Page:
The Truth about Parylene Coating & Medical Devices

Parylene is the generic name for members of a unique polymer series. Parylene conformal coatings represent a distinct family of organic polymeric coating materials that are polycrystalline and linear in nature, with innumerable commercial applications. Resilient, dielectric, and pinhole-free, parylenes are frequently selected for use with products subjected to ongoing conditions of duress that might otherwise diminish their performance.

Posted in: White Papers, White Papers, Coatings & Adhesives


Design to Manufacturing: Complete Support for High-Precision Components

The medical device, aerospace, and automotive industries are fast-moving, complex, and highly competitive. They demand suppliers who are willing and able to meet even the most rigorous production requirements, quality standards, and timetables.

Posted in: White Papers, Coatings & Adhesives


Coming Soon - Design for Manufacturability - Advanced technologies that aid engineers in the transition from design to production

In conjunction with SAE The aerospace industry is embracing technological breakthroughs concerning advanced materials and additive manufacturing to maximize manufacturing efficiencies. As a result, engineering’s emphasis has switched from understanding the basics of advanced materials and additive manufacturing to incorporating them into the early stages of designs. This webcast will look at processes and tools being used by engineers throughout the industry to maximize the communication and collaboration skills between design and manufacturing so that better decisions are made early in the development stage, no matter how small the component or how big the aircraft. Webinar attendees will be invited to interact with the experts during an Audience Q&A.

Posted in: Upcoming Webinars


Will remote-controlled passenger flights take off in the next 5 years?

This week's Question: Last month, the Manassas, VA-based Aurora Flight Sciences Corp. tested its 4100-pound twin-propeller experimental airplane. The Centaur flew without a pilot and within airspace also being used by commercial aircraft. John Langford, the CEO of Aurora, is very optimistic about the test flight and the future of Centaur and other unmanned aircraft. Langford recently told CNN: “I’m a huge believer that the unmanned airplane revolution will make aviation safer for everybody. That isn’t to say there won’t be accidents, but the overall level of safety will go up as the robotic stuff is introduced.” Merging large unmanned aircraft into commercial airspace will require adjustments to aircraft and operator certification, air traffic control, and the FAA's air traffic system. Langford believes that planes like Centaur will be able to fly with FAA approval in 5 to 7 years. What do you think? Will remote-controlled passenger flights take off in the next 5 years?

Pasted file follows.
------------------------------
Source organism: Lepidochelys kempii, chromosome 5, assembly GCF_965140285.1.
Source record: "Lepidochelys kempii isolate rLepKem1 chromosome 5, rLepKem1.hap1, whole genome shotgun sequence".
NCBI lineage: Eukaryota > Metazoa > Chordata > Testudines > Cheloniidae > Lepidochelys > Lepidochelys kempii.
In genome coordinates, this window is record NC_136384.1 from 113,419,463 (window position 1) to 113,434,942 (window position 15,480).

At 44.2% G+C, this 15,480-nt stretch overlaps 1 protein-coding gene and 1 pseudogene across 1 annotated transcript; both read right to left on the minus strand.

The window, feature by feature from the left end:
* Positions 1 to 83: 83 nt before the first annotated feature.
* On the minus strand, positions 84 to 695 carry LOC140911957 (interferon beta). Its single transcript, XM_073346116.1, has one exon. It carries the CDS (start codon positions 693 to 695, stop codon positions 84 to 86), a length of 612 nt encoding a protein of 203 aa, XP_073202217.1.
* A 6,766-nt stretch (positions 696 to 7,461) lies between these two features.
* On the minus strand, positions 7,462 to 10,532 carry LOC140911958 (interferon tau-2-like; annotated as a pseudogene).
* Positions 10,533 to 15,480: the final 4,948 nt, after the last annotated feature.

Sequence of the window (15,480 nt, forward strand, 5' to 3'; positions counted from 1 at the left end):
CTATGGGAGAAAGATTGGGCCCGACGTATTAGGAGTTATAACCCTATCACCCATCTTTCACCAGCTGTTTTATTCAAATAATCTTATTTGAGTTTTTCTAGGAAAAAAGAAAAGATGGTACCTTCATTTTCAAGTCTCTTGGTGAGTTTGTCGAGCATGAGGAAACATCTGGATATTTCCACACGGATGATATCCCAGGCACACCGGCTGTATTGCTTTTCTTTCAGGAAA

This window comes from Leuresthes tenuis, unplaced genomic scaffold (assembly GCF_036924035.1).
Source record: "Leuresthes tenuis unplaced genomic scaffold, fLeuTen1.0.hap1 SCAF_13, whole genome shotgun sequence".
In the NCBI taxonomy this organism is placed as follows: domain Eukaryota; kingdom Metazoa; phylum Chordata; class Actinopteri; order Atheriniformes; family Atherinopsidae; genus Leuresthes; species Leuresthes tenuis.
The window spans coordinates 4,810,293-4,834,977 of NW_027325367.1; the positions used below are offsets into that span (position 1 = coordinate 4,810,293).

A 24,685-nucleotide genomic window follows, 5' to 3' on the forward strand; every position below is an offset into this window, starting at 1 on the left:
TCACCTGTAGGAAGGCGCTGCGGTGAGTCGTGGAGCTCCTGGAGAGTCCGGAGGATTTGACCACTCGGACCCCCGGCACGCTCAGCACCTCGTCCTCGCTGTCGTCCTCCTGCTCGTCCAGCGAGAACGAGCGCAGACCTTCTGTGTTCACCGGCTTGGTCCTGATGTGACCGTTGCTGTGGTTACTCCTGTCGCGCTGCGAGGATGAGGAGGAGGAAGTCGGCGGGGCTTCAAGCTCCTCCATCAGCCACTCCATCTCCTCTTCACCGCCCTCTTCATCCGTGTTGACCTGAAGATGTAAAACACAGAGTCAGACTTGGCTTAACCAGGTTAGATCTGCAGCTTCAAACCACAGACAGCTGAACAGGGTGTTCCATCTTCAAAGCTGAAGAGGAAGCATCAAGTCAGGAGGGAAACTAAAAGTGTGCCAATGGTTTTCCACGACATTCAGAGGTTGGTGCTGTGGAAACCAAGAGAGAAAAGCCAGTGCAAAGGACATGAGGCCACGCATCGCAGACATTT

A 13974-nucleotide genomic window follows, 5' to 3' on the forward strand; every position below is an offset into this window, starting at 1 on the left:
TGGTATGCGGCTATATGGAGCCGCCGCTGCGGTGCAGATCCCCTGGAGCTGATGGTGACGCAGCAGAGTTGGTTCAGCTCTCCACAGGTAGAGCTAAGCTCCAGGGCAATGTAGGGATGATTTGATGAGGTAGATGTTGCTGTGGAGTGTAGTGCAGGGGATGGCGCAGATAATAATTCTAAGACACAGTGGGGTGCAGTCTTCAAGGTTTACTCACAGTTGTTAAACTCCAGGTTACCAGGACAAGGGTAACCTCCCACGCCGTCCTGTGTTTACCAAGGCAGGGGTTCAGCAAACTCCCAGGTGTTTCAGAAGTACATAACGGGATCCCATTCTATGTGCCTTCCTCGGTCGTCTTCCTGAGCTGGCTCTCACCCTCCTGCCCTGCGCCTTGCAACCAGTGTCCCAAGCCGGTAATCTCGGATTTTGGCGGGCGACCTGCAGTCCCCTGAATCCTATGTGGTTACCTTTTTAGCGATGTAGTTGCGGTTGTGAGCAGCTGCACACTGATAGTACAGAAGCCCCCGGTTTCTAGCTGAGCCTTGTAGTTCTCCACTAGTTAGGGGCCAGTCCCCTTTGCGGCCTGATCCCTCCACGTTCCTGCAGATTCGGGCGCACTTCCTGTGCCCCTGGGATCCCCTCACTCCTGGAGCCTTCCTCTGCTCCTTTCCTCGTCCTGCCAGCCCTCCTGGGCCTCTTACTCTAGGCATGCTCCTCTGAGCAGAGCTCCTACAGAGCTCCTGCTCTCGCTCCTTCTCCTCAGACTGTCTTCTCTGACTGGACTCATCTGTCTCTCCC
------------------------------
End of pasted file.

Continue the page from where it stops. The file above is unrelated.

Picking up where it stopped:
Posted in: Question of the Week


New System Stores Solar Energy at Night

Common solar energy systems today are unable to use the generated energy at night or in cloudy conditions. A University of Texas at Arlington materials science and engineering team has developed a new energy cell that stores large-scale solar energy even when it is dark.

Posted in: News


Editor's Choice: July 2015

NASA has developed a food bar for astronauts that replaces breakfast or lunch, and is nutritionally balanced, has a shelf life of at least two years, and can be rehydrated before eating, if necessary. The bars replace multiple food items that are usually combined to form a meal. Emergency relief organizations, food banks, and the military could all use the bars. Find out more HERE.

Posted in: UpFront


IonoSTAGE Ensures Accuracy of Pilots’ GPS

FAA software relies on NASA-developed programs to help pilots avoid ionospheric storms. To permit safe and reliable aircraft navigation over North America using the Global Positioning System (GPS), the Federal Aviation Administration (FAA) has developed the Wide Area Augmentation System (WAAS), which improves the accuracy, availability, continuity, and integrity of GPS positioning enough to ensure its safe use by pilots to determine their locations. The early development of WAAS relied on software developed at NASA’s Jet Propulsion Laboratory (JPL); particularly, the GPS-Inferred Positioning System (GIPSY) and the Global Ionospheric Mapping (GIM) software packages. More recently, the continued development of WAAS has relied on companion software also developed at JPL. The SuperTruth and IonoSTAGE packages allow the system to address the threat to accurate positioning posed by code delays and phase advances due to refraction in Earth’s ionosphere.

Posted in: Articles